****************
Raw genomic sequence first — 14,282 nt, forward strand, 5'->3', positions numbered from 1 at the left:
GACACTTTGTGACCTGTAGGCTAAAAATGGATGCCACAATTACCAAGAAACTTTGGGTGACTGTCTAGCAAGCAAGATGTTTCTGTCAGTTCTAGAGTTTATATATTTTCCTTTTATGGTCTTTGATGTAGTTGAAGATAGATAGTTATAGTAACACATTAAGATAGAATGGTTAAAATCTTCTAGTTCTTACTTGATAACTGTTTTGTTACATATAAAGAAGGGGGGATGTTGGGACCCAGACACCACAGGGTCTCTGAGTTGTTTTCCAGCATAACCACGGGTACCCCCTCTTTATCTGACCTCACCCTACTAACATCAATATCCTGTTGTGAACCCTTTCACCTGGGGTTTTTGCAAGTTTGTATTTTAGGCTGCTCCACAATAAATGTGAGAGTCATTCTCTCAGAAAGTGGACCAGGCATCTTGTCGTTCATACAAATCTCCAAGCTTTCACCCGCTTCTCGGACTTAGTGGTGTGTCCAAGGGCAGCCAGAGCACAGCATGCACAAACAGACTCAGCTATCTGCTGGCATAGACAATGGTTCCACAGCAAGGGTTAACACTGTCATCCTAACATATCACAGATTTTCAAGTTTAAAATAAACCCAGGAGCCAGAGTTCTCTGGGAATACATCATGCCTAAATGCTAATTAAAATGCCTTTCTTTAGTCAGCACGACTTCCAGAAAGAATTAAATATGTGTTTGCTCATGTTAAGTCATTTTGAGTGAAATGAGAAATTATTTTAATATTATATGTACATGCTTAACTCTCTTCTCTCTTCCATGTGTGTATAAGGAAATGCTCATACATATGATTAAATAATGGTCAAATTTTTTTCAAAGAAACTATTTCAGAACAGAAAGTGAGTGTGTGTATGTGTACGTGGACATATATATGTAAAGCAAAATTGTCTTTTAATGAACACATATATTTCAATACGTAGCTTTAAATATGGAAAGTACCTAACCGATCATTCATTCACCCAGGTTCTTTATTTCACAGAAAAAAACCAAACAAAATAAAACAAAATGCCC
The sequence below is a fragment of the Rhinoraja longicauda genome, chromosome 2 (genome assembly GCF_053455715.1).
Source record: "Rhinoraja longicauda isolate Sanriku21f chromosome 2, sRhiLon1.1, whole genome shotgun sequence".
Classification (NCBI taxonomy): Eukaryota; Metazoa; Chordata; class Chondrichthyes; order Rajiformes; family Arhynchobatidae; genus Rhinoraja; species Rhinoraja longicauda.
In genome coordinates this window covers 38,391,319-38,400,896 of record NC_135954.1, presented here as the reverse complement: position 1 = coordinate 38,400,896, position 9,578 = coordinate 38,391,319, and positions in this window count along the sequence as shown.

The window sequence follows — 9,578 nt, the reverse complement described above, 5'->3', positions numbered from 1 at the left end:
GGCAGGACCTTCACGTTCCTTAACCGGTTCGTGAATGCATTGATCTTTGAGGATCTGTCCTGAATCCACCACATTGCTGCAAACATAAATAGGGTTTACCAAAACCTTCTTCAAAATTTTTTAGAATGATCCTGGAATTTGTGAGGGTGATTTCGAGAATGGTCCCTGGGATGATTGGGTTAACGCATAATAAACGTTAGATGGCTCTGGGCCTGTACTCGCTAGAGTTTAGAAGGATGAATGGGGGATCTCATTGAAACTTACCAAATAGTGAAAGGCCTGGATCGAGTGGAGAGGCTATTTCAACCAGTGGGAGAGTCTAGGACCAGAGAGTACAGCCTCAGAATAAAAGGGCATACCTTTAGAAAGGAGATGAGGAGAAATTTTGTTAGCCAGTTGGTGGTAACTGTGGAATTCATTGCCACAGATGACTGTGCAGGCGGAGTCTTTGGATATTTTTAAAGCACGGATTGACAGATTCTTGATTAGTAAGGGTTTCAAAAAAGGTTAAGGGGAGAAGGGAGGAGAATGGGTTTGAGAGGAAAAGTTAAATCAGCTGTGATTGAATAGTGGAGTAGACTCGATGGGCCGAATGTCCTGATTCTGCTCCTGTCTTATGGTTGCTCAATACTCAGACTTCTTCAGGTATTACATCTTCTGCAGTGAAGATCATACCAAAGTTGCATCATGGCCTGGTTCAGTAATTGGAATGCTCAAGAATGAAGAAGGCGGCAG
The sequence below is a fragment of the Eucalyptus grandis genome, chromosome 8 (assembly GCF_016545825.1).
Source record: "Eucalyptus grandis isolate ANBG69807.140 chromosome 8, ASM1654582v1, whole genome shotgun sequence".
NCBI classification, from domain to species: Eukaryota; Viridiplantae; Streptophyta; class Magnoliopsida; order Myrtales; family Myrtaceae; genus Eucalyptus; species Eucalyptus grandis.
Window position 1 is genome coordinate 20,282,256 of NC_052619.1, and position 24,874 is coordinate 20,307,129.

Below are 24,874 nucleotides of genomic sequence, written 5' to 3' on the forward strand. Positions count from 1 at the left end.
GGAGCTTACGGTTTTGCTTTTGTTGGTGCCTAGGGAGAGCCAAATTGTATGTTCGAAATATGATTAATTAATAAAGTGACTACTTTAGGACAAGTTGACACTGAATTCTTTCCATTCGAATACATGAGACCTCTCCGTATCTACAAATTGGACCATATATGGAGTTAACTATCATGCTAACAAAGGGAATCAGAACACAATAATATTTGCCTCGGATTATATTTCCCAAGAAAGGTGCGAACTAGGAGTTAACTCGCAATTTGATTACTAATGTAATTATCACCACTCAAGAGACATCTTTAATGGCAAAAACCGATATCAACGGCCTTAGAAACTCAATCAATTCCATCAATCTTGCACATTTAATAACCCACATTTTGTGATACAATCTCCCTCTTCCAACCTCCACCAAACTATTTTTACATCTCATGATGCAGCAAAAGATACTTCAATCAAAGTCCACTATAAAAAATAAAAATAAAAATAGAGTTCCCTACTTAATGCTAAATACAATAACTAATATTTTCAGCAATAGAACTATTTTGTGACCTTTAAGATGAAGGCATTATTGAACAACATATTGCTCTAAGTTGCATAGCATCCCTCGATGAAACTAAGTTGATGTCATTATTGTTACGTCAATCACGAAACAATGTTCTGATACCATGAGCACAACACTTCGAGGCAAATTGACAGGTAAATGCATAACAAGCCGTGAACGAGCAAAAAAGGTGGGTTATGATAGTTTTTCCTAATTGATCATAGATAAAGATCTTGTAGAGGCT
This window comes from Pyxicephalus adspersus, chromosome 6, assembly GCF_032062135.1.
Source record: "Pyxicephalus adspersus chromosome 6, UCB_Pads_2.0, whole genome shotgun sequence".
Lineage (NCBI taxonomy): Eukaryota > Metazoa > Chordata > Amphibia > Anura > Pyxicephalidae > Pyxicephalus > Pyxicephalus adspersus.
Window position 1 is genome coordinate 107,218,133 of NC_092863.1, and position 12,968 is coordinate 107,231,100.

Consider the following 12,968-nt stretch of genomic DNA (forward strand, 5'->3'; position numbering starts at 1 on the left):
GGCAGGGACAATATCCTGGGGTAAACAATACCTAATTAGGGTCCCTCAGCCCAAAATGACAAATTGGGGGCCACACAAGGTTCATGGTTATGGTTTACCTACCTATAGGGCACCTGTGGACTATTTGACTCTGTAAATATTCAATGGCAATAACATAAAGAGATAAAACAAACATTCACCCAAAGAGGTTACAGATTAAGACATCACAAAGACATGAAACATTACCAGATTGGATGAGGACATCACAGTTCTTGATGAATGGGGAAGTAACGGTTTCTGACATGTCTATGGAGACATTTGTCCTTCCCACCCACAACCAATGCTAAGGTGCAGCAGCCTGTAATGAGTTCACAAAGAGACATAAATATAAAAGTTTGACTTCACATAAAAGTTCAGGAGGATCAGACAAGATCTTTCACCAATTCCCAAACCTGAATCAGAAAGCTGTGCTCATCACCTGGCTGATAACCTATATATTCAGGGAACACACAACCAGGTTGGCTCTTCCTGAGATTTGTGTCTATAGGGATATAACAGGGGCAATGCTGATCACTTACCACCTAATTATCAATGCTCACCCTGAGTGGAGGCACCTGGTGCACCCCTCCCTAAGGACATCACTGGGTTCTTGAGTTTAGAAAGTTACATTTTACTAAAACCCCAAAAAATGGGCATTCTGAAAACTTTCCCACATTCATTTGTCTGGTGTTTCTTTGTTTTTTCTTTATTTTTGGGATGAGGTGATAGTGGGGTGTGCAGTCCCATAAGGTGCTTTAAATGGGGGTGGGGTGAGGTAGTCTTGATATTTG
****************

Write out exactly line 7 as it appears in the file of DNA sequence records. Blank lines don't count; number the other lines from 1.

The window sequence follows — 9,578 nt, the reverse complement described above, 5'->3', positions numbered from 1 at the left end: